For a small reference to changing the Free Pascal console IDE's color scheme, see here.
PNG to Pi converter
Python script, source file must be 4bpp or 8bpp indexed image.
PNG to Apple Pie OZM converter
Python script, source file must be 4bpp indexed image with a width divisible by 8. OZM graphics are used in a few games, notably Sei Shoujo Sentai Lakers. There's also a related PNG to OLH converter script, used in Lakers 2, but in that game there are actually multiple OLH images concatenated in one, and their offsets and/or sizes appear to be hardcoded somewhere so it's quite hard to replace those images with modified versions.
I've documented these and other image formats here.
PNG to Elf old v2 PR6 converter
Python script, source file must be 4bpp indexed image with a width divisible by 8. This PR6 format was used in a few old Elf games.
PNG to DA1/GDT converter
Python script, source file must be 4bpp indexed image with a width divisible by 8. DA1 and GDT are the same exact format, just with a different file extension. These were used in some Himeya/C's Ware games.
PNG to MSV/ANM/SCR converter
Python script, source file must be an indexed image with a width divisible by 8. MSV, ANM, and SCR are all basically the same format, but there are 8 possible compression modes that it may use. This script doesn't support all of them, but enough to be interesting. These were used in all Silence games. There's also an SZH compression script. Most of these games wrap the compressed MSV etc image into a further-compressed SZH file.
PNG to VDF converter
Python script, source file must be 4bpp indexed image with a width divisible by 8. This supports plain VDF and the LZSS-compressed LDF subtype, and transparent MDF, but not ADF. Also, a HDF encoder. These were used in some Panda House (Cat's Pro, Melody) games.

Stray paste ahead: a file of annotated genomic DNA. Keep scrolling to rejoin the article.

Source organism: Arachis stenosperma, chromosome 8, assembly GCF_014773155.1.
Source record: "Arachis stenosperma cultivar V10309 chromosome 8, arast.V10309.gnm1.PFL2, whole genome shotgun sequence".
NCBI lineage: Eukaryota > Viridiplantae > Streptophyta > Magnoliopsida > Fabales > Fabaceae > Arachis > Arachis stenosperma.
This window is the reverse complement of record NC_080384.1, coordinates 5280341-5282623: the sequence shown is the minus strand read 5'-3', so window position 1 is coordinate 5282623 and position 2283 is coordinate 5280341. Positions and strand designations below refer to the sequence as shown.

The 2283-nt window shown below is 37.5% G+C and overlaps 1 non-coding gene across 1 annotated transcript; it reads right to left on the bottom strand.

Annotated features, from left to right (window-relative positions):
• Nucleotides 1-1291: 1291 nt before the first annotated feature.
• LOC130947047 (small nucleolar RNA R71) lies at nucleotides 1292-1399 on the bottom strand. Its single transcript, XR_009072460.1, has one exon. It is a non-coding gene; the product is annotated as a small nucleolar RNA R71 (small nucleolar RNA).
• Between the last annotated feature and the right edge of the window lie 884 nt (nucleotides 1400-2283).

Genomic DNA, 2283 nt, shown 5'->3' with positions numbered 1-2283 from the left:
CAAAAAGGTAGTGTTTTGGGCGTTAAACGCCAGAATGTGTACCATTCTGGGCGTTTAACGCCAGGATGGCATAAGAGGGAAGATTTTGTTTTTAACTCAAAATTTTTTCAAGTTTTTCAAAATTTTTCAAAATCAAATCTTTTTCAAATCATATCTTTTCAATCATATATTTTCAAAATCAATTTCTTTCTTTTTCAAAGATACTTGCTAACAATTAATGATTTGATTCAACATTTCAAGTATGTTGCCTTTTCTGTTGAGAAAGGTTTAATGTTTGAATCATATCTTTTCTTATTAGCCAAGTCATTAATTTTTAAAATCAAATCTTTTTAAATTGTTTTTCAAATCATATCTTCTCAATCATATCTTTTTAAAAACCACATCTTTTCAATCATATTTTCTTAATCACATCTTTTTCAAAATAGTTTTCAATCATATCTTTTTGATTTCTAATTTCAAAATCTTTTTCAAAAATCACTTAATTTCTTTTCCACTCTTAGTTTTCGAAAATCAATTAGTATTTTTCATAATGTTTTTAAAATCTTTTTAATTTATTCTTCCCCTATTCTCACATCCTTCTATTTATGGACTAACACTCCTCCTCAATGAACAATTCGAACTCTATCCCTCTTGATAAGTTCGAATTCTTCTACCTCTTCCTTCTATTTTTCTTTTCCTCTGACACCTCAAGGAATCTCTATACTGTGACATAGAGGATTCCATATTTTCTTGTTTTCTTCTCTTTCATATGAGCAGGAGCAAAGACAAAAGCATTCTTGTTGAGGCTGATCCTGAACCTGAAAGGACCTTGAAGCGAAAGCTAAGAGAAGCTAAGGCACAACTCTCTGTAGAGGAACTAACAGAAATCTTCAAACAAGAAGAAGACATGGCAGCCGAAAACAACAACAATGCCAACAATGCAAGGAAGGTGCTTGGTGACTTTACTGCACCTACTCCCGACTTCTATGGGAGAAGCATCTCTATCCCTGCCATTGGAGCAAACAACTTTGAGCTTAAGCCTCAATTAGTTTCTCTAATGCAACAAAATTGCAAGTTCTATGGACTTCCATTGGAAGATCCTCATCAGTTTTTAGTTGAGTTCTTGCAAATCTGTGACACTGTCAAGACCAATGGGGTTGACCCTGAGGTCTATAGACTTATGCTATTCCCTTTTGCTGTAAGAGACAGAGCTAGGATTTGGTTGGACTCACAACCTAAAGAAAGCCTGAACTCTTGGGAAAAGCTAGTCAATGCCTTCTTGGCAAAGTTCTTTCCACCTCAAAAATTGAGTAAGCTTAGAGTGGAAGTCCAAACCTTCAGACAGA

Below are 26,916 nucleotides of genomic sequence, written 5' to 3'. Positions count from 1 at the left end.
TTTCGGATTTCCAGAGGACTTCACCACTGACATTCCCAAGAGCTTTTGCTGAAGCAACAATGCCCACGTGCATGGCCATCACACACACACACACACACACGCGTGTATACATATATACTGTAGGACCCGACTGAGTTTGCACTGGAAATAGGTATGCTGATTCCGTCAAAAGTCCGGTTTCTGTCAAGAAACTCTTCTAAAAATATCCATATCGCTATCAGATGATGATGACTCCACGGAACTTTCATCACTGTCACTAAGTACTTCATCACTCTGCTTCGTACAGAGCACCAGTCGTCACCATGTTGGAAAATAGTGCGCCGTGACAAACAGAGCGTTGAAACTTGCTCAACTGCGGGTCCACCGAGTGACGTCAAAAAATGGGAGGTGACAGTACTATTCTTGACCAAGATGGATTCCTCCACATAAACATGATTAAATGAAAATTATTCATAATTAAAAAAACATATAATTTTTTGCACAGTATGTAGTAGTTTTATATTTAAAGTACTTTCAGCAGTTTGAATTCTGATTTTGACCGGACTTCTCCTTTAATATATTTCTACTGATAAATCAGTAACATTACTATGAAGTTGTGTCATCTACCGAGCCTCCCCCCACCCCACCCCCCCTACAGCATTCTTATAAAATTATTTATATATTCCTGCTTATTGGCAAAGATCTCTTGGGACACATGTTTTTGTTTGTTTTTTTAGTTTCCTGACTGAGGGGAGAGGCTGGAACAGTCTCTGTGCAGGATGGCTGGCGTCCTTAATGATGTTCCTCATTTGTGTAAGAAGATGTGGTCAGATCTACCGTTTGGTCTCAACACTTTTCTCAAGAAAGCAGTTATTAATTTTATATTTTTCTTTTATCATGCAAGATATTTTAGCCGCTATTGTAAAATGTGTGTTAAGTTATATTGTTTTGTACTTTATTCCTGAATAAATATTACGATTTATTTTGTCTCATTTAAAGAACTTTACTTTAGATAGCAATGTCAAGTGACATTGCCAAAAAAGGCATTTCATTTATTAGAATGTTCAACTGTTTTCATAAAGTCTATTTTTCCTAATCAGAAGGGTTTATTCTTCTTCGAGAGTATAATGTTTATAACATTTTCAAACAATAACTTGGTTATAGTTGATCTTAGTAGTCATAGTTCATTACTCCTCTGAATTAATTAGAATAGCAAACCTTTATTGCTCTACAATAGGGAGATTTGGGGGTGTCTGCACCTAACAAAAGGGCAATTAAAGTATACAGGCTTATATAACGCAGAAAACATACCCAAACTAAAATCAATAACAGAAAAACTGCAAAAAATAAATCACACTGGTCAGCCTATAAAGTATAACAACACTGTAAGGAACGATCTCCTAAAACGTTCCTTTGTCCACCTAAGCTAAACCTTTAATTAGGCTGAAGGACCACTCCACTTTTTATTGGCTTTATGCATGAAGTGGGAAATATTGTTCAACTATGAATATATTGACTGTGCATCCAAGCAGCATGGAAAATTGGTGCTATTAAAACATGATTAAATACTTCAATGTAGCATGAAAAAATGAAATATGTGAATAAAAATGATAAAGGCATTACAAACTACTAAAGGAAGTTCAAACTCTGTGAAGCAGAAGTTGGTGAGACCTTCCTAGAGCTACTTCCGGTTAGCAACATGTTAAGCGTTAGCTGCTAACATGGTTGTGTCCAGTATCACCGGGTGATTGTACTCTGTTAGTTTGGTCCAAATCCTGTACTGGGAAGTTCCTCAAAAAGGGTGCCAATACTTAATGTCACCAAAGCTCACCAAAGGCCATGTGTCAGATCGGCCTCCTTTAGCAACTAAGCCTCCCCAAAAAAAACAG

Elf AI1/AI2 and AI5 MES script compiler/decompiler
Mester Python script for AI1/AI2;
Mester5 Python script for AI5. These allow easily modifying old Elf game scripts, mostly for replacing Japanese Shift-JIS with translated strings.
A commandline tool for converting cue+bin files to iso images and wav files. Originally by Bob Doiron, but since he moved on, I've produced maintenance releases. Sources on Gitlab, prebuilt win32 binary here. (37376 bytes, sha256 4b341a8c7921f645c1c3f1851be2daa10f9acb103a4f8f93987f72fa84b2fdca)
Pascal port of FluidSynth headers, for adding MIDI support to your *nix program. Repository on gitlab.
Ultima IX widescreen hack tool
Origin/EA's Ultima: Ascension was a very shiny 3D game in 1999. It's still not half bad, but there are some technical issues that need fixing. One of those is how parts of the interface grow out of proportion when you play in a widescreen resolution.
This little tool will edit the game executable and save games to apply a new default field of view, which the game otherwise wouldn't let you change as freely. A wider field of view makes more of the game world visible at once, and in U9 also makes some interface elements a different size.
In the above screenshots (click to view in full size!) you can see the same scene with three different FOV settings. From the top: 60 degrees, 90 degrees and 120 degrees. The game's default is 60, and you can see 120 already has significant lens distortion. Values much over 90 degrees may cause the game to grow increasingly unstable, as well - the renderer just can't keep up.
After using this tool to set a new default FOV, note that you can still use the in-game camera controls (Ctrl-Home and Ctrl-End to zoom in and out, Ctrl-Pageup and Ctrl-Pagedown to change the FOV) to make sure the camera is at a comfortable distance from your Avatar, while still benefiting from the properly-sized interface.
Download the tool here. (86kb)
The zip file contains the win32 executable, and the source code for Free Pascal.
Special thanks to the good people at the WSGF for the original hack, to WTF Dragon at the Ultima Codex for connecting people, to Sergorn for quality assurance, and to Iceblade of the premier U9 mod Forgotten World for clever allied reverse-engineering.
Vampire Hunter Girl
This is an engine demo for an interactive fiction game. You know, LOOK AROUND, OPEN DOOR, GET LAMP, PET VAMPIRE, EXPLODE CASTLE...
The full story would tell about the attempt of a young but determined girl to capture this reward. Armed with religious artifacts, sticks of wood, garlic, a refreshing drink, stylish clothing, and a handy handguide for beginning monster hunters, she is ready for some serious vampire bashing.
This particular version has 7 rooms to explore and over 60 mobjects to interact with. See if you can find the little brown imp who was traumatised by a previous vampire hunter. There's no real goal written in, but the game events and objects are all in easily editable text files.
You can change configuration options by editing the VAMPGIRL.INI file. Once in-game, type "HELP" for basic adventuring advice.